Review: Night Auditor - "Midnight Cultures"

Night Auditor and the Fam - Midnight Cultures
(2016 Kerchow! Records)

Parked beneath the watchful glow of a ketchup-red Arby's sign, you spy on your friend through a transparent window as he asks the Circle K manager for a restroom key and a roll of powdered Donettes that resembles a white, shrink-wrapped caterpillar in his closed fist. The headlights of station wagons huddling up to gas pumps fill the mid-October night with a warmth more imagined than felt. Each parked car is an astronaut tethered to its rectangular craft by a black, rubber rope, floating in a weft of crisscrossing beams that span the visible spectrum of light. Midnight Cultures rattles the passenger seat you've tilted back with the recliner handle. 

Night Auditor is the experimental pop project of California's Hilal Omar Al Jamal, his 4th release and first full-length project Midnight Cultures taking the form of a genre-bending mixtape that's as grime-caked as it is gaudy.  Its A-side is a woozy, undulating mass of viscous funk, tinged with fluttering improvisations and the screwball sort of lo-fi potpourri produced by Kerchow Records labelmates. Night Auditor slaps a watery, fuzzed-out filter on Of Montreal's bookish brand of post-RnB, traps it in a subtle, shadowy border of Memphis horrorcore production on "Bebe" and "Wonder", then highlights the soundscapes with optimistic twee-pop vibes on an atmospheric cover of Karen O's "The Moon Song"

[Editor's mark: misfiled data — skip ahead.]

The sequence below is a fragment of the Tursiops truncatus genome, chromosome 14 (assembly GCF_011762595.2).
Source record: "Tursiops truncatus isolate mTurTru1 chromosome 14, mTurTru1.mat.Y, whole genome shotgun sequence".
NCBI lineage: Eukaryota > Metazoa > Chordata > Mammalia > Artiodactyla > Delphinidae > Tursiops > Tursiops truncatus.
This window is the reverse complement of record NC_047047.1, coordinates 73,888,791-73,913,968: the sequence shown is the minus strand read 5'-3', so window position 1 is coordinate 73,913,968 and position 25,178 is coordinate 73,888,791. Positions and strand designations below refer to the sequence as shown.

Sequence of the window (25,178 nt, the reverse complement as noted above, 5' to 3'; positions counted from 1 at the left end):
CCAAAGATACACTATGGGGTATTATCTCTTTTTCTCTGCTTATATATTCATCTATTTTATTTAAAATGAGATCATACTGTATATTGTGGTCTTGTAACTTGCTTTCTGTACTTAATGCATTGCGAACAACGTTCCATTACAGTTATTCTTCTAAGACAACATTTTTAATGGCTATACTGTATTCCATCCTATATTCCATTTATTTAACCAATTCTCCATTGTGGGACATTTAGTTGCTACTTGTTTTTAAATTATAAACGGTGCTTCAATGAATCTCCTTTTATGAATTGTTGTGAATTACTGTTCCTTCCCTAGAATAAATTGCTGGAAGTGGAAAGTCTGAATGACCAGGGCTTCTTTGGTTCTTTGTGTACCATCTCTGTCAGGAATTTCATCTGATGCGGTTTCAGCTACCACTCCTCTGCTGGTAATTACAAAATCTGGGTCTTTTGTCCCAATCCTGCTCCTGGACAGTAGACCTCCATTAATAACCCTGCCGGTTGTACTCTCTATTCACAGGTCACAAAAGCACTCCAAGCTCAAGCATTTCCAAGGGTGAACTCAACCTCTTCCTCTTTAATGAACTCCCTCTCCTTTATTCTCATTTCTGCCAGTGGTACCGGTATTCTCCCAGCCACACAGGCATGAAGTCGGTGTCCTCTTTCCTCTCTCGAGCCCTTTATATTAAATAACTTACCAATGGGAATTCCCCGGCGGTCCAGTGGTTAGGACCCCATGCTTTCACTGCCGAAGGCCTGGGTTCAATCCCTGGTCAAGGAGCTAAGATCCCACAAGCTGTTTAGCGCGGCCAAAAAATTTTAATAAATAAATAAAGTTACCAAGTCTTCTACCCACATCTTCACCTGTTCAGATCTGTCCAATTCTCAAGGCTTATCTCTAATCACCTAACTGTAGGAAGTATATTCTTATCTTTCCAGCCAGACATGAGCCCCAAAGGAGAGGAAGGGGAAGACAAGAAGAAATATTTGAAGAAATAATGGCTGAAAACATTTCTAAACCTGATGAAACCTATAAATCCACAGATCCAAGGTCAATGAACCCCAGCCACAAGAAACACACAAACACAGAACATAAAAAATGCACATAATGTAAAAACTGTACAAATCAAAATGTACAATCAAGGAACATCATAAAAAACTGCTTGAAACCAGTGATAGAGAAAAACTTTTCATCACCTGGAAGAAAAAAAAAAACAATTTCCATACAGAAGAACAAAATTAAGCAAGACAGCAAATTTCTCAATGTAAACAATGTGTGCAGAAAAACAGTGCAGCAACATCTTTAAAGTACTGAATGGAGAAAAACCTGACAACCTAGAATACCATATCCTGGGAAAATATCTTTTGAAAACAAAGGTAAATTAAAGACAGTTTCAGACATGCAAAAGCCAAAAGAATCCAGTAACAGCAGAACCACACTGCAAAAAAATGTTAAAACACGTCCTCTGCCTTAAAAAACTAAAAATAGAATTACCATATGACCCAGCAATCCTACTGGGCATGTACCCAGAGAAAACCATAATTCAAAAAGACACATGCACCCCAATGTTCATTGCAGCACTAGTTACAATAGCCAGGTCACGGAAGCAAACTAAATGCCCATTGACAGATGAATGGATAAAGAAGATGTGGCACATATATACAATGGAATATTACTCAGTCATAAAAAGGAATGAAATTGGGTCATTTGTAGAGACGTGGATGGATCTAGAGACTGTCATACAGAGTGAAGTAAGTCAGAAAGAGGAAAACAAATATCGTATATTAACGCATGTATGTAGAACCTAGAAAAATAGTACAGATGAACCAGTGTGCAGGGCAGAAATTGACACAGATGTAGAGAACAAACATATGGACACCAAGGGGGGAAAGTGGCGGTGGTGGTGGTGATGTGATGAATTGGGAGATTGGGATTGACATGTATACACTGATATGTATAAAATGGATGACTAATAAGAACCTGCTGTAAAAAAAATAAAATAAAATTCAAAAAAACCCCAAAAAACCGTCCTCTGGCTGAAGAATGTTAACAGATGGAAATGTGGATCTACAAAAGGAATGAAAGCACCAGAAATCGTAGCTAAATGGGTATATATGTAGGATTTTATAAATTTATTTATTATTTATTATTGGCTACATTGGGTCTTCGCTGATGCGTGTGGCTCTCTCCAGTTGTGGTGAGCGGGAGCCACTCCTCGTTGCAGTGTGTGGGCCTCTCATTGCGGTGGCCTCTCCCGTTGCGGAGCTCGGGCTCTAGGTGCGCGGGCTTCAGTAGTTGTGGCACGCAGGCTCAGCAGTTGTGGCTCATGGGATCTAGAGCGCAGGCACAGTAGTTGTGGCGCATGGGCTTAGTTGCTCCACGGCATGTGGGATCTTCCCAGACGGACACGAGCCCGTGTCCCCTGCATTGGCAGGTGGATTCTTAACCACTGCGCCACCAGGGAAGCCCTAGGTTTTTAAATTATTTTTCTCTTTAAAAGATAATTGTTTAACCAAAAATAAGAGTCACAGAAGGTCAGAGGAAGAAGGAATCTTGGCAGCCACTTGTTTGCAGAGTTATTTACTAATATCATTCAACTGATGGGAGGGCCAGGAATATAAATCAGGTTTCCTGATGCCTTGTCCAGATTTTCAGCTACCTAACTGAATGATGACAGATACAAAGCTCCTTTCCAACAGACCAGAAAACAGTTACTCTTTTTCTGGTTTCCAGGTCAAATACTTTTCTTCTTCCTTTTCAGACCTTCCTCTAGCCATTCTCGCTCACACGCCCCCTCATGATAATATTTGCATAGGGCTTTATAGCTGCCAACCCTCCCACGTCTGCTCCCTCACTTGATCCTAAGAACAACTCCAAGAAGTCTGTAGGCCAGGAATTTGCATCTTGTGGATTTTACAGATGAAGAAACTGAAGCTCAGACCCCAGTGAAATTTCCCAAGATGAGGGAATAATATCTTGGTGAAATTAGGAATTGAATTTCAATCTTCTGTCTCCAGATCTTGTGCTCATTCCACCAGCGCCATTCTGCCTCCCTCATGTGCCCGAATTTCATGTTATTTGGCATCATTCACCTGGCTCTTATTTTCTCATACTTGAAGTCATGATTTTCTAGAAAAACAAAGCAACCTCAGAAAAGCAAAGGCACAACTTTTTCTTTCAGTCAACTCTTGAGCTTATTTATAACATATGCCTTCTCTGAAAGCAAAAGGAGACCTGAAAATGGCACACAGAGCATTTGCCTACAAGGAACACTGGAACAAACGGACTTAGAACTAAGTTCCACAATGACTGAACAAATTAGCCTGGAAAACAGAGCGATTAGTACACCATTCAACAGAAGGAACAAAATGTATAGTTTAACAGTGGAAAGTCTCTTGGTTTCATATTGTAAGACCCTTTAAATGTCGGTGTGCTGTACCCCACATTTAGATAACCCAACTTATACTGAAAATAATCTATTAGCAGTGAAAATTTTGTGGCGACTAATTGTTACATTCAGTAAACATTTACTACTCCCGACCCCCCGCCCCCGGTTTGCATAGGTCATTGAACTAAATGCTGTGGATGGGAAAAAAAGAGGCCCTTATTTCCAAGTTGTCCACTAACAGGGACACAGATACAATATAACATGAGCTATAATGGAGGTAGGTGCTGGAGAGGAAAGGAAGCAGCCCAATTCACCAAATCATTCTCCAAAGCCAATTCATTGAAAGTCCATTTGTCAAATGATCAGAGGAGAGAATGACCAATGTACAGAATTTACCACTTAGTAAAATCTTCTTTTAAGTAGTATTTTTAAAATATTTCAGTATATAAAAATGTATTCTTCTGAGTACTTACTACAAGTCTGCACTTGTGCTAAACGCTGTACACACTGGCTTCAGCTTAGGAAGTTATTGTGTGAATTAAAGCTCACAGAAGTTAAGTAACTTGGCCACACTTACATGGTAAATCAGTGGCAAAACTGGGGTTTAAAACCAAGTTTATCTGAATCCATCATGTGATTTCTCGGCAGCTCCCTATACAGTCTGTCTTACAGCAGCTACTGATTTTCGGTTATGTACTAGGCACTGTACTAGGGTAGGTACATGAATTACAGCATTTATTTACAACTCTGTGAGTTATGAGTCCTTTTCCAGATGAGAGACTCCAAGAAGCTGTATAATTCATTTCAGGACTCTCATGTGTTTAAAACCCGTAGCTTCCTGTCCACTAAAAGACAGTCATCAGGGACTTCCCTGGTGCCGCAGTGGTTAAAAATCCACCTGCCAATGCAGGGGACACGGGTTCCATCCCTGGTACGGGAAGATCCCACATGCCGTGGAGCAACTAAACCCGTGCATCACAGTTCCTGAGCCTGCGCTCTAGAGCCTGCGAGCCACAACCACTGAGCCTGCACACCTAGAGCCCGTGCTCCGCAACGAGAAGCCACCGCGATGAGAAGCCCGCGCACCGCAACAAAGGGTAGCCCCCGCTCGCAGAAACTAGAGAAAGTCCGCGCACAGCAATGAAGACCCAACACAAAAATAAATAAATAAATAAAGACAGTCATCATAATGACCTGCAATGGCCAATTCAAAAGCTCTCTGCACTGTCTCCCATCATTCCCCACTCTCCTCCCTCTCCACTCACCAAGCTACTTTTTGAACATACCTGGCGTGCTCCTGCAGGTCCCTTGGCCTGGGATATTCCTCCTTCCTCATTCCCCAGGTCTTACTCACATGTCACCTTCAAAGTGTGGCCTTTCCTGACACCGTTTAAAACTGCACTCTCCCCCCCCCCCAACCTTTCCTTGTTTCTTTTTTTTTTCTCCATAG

Your gaze traces the sinister pen scratches etched across the face of the bathroom stall. Webs of exposed hardwood peek from the blue paint, their angles and splinters as sharp as the blinding light of an artificial bulb from above. It claws against sleepy eyes that struggle to stay opened. A JanSport slumps against your left calf, the unwrapped pack of powdered sugar pastried jutting from its front pocket.

Midnight Cultures' B-Side assumes an anthemic aesthetic that recalls the blog-rock of the late-aughts while still holding firm to the mixtape's off-kilter beatcraft. Opening track "Lovelslaves" funnels distorted Dinosaur Jr. riffage through the bouyant maximalism of Arcade Fire circa Reflektor. "I Get Lifted" evokes a more dissonant incarnation of Prince, threading twisty-straw melodies around meaty chunks of raspy rhythm. "Need That Dough" and "Heart of Grime" close the set with a one-two punch of skeletal jazz pop.

Midnight Culture is an innovative and ambitious effort that's just as easy to appreciate in an ambient sense as it is to lose one's self in deconstructing and understanding. Fans of Lil Ugly Mane, Prince and Madlib alike will find Night Auditor's strange concoction fascinating and/or satisfying.